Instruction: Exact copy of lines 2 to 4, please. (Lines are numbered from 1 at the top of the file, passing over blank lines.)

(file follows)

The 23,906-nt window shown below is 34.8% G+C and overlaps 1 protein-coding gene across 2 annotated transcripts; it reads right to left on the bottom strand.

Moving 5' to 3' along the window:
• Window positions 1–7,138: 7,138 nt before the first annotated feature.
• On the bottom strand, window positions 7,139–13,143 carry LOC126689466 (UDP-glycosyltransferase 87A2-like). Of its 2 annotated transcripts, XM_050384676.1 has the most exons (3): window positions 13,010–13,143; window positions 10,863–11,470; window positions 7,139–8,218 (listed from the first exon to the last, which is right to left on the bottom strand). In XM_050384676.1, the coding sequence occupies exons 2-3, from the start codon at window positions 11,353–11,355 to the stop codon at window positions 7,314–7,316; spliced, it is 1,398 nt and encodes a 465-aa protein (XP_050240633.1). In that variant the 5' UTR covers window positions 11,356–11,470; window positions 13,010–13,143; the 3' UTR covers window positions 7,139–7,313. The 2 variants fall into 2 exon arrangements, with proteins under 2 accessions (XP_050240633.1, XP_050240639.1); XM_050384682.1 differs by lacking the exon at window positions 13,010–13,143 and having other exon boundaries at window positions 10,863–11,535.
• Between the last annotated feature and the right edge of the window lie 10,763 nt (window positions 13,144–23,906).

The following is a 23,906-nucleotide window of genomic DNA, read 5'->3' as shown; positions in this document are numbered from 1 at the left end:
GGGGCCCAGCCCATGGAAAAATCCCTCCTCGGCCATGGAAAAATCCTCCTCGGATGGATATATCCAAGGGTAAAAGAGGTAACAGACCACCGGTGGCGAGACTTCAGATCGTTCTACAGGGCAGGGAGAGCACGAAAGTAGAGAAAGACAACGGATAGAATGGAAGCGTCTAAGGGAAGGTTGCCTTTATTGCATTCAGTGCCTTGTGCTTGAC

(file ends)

Moving 5' to 3' along the window:
• Window positions 1–7,138: 7,138 nt before the first annotated feature.
• On the bottom strand, window positions 7,139–13,143 carry LOC126689466 (UDP-glycosyltransferase 87A2-like). Of its 2 annotated transcripts, XM_050384676.1 has the most exons (3): window positions 13,010–13,143; window positions 10,863–11,470; window positions 7,139–8,218 (listed from the first exon to the last, which is right to left on the bottom strand). In XM_050384676.1, the coding sequence occupies exons 2-3, from the start codon at window positions 11,353–11,355 to the stop codon at window positions 7,314–7,316; spliced, it is 1,398 nt and encodes a 465-aa protein (XP_050240633.1). In that variant the 5' UTR covers window positions 11,356–11,470; window positions 13,010–13,143; the 3' UTR covers window positions 7,139–7,313. The 2 variants fall into 2 exon arrangements, with proteins under 2 accessions (XP_050240633.1, XP_050240639.1); XM_050384682.1 differs by lacking the exon at window positions 13,010–13,143 and having other exon boundaries at window positions 10,863–11,535.